Health Talk


Repetitive Strain Injury [RSI]

* February 28, 2017 is International “Repetitive Strain Injury” Awareness Day

What is it?

  • An injury sustained by the body, due to chronic repetitive motion. 
  • Aka- cumulative trauma disorder, repetitive motion disorder

Why does this happen?

  • RSI can develop due to microscopic tears in the muscle tissue. When the body is unable to repair the tears as fast as they are being made, inflammation occurs, leading to pain, weakness, or loss of sensation.

How does this affect me?

  • RSI is recognized as the nation’s most common and costly occupational health problem [US labor dept]
  • RSI affects hundreds of thousands of Americans every year
  • $20 billion per year lost in workers compensation [OSHA] due to RSI.
  • Personal expenses [medications, doctor appointments, medical equipment purchase, etc…]
  • Pain/suffering
  • Absenteeism, delay in job advancement, forced early retirement [disability]
  • According to the US Bureau of Labor, medical expenses are increasing 2.5 faster than benefit costs

Common conditions associated with RSI

  • Carpal Tunnel Syndrome
  • Medial Epicondylitis [Golfer’s Elbow]
  • Lateral Epicondylitis [Tennis Elbow]
  • Tendinitis
  • Bursitis

How to Prevent

  • Take periodic breaks/rest & recovery time from repetitive motions [5-10 minutes each hour]
  • Maintain proper ergonomics
  • Stretch in the opposite direction of the repetitive movement throughout the day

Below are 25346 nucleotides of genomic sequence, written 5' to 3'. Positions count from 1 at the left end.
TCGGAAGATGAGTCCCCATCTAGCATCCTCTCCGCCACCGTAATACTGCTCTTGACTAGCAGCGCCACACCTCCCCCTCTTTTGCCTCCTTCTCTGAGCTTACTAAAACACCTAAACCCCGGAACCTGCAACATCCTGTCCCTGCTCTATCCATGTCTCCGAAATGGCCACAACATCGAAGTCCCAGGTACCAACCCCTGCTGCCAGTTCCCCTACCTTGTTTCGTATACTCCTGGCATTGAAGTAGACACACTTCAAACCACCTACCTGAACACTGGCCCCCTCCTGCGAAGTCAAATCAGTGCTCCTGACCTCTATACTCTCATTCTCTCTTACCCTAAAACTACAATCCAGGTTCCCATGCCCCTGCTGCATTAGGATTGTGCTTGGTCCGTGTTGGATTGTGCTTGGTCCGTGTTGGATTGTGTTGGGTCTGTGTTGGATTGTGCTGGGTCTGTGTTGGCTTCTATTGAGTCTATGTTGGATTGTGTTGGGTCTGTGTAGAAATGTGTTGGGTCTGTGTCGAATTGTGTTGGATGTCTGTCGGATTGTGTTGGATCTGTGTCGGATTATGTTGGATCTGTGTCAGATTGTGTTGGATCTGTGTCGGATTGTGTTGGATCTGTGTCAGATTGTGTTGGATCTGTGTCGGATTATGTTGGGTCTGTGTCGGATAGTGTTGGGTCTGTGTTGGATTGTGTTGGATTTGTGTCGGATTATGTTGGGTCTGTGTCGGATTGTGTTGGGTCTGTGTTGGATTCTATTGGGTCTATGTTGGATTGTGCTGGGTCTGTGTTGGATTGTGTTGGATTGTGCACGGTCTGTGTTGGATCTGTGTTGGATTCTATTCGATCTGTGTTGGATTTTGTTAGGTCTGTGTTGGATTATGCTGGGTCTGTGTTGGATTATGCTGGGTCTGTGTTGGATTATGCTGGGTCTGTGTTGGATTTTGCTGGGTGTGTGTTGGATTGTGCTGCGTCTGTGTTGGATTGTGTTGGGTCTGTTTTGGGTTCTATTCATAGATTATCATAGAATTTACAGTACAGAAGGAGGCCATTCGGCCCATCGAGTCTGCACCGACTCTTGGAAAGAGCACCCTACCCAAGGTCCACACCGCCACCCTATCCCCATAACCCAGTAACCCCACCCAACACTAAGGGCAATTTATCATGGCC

• Take a different approach to your task [use different hand, use tools to assist, etc..]


  • Ice the affected area 20-30 minutes at end of the day or consider a pain relieving topical [BioFreeze]
  • Take a different approach [different hand, tools to assist, etc..]
  • Chiropractic care [can assess your body for proper joint motion, can help relax muscles and soft tissues]


Food Choices

According to recent research in the field of nutrition, the foods we eat everyday play a role in either contributing to or reducing the overall amount of inflammation in the body. If we focus on consuming more anti-inflammatory foods, then we have the potential to experience less pain and live healthier overall lives.

  •  Refined carbohydrates: ex- white bread, pastries
  • Dairy: milk, yogurt, cheddar cheese, cottage cheese
  • Sweetened beverages: sodas, sweet tea, lemonade
  • Meats: beef/chicken/pork [lean only], cod
  • Margarine, shortening, and lard
  • Fruits: strawberries, blueberries, lemons, cherries, apples, bananas, oranges, grapes
  • Vegetables: broccoli, carrots, onions, potatoes, kale, spinach, collards
  • Nuts: almonds, walnuts


Krause’s Food & Nutrition Therapy, 12 Edition. Kathleen Mahan & Sylvia Escott-Stump.

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